“My Last Duchess” by Robert Browning- Summary & Analysis

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About the Poem “My Last Duchess

Poem TitleMy Last Duchess
PoetRobert Browning
GenreDramatic monologue
Year published1842
Poetic FormDramatic Monologue
SettingRenaissance Italy
SpeakerThe Duke of Ferrara
ThemesJealousy, Power, Control, Art, Marriage
ToneArrogant, Controlling, Egotistical
StructureIambic pentameter, rhyming couplets
Literary devicesDramatic monologue, enjambment, imagery, metaphor, personification, symbolism

Themes of My Last Duchess

The themes of My Last Duchess by Robert Browning are:

  1. Jealousy ➤ The Duke is jealous and possessive of his wife, which leads to her tragic fate.
  2. Power and Control ➤ The Duke wields power and control over his wife and the painting, reflecting his dominance.
  3. Art and Beauty ➤ The poem explores the role of art in capturing beauty and the Duke’s obsession with preserving his wife’s beauty in the painting.
  4. Marriage and Relationships ➤ It delves into the dynamics of a marriage and the darker side of human relationships, particularly the Duke’s arrogance and cruelty.

My Last Duchess” Poem by Robert Browning

That’s my last Duchess painted on the wall,

Looking as if she were alive. I call

That piece a wonder, now; Fra Pandolf’s hands

Worked busily a day, and there she stands.

Will’t please you sit and look at her? I said

“Fra Pandolf” by design, for never read

Strangers like you that pictured countenance,

The depth and passion of its earnest glance,

But to myself they turned (since none puts by

The curtain I have drawn for you, but I)

And seemed as they would ask me, if they durst,

How such a glance came there; so, not the first

Are you to turn and ask thus. Sir, ’twas not

Her husband’s presence only, called that spot

Of joy into the Duchess’ cheek; perhaps

Fra Pandolf chanced to say, “Her mantle laps

Over my lady’s wrist too much,” or “Paint

Must never hope to reproduce the faint

Half-flush that dies along her throat.” Such stuff

Was courtesy, she thought, and cause enough

For calling up that spot of joy. She had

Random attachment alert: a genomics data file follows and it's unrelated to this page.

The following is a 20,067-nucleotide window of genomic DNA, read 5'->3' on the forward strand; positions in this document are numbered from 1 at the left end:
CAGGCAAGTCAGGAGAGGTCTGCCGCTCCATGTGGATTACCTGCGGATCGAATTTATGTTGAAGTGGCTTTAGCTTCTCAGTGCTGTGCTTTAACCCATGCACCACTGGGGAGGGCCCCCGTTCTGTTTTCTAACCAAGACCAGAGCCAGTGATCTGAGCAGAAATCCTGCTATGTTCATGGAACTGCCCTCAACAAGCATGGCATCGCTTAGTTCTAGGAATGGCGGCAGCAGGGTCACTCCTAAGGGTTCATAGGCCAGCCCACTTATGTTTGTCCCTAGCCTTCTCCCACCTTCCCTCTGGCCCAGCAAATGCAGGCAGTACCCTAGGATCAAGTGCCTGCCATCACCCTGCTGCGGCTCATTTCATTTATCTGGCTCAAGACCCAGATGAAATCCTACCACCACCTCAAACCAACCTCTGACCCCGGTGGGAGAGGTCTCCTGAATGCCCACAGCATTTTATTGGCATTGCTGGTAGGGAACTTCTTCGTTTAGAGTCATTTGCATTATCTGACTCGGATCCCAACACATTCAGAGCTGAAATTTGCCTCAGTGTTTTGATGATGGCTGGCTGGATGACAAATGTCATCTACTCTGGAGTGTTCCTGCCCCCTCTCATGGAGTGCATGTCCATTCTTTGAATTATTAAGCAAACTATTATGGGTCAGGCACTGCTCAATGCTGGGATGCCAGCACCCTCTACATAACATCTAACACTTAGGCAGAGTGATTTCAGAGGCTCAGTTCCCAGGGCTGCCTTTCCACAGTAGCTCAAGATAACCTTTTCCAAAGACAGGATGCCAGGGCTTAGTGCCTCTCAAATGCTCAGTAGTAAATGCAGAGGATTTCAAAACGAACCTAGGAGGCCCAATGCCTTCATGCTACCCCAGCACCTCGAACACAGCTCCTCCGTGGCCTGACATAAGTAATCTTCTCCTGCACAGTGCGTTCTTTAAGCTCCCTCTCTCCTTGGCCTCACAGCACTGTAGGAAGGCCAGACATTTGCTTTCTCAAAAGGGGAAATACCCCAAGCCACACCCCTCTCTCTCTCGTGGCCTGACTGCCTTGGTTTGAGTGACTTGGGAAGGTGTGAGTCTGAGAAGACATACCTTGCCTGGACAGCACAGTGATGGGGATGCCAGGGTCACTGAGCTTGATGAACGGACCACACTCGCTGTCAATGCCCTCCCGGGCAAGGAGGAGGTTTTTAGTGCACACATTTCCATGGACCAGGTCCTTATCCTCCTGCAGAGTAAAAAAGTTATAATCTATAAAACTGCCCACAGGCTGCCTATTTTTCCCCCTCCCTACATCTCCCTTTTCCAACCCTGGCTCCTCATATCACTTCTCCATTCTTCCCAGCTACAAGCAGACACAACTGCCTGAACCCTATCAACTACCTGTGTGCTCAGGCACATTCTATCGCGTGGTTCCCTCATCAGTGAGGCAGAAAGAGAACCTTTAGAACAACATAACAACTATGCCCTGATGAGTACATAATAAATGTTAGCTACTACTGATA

A heart—how shall I say?— too soon made glad,

Too easily impressed; she liked whate’er

She looked on, and her looks went everywhere.

Sir, ’twas all one! My favour at her breast,

The dropping of the daylight in the West,

The bough of cherries some officious fool

Broke in the orchard for her, the white mule

She rode with round the terrace—all and each

Would draw from her alike the approving speech,

Or blush, at least. She thanked men—good! but thanked

Somehow—I know not how—as if she ranked

My gift of a nine-hundred-years-old name

With anybody’s gift. Who’d stoop to blame

This sort of trifling? Even had you skill

In speech—which I have not—to make your will

Quite clear to such an one, and say, “Just this

Or that in you disgusts me; here you miss,

Or there exceed the mark”—and if she let

Herself be lessoned so, nor plainly set

Her wits to yours, forsooth, and made excuse—

E’en then would be some stooping; and I choose

Never to stoop. Oh, sir, she smiled, no doubt,

Whene’er I passed her; but who passed without

Much the same smile? This grew; I gave commands;

Then all smiles stopped together. There she stands

As if alive. Will’t please you rise? We’ll meet

The company below, then. I repeat,

The Count your master’s known munificence

Is ample warrant that no just pretense

Of mine for dowry will be disallowed;

Though his fair daughter’s self, as I avowed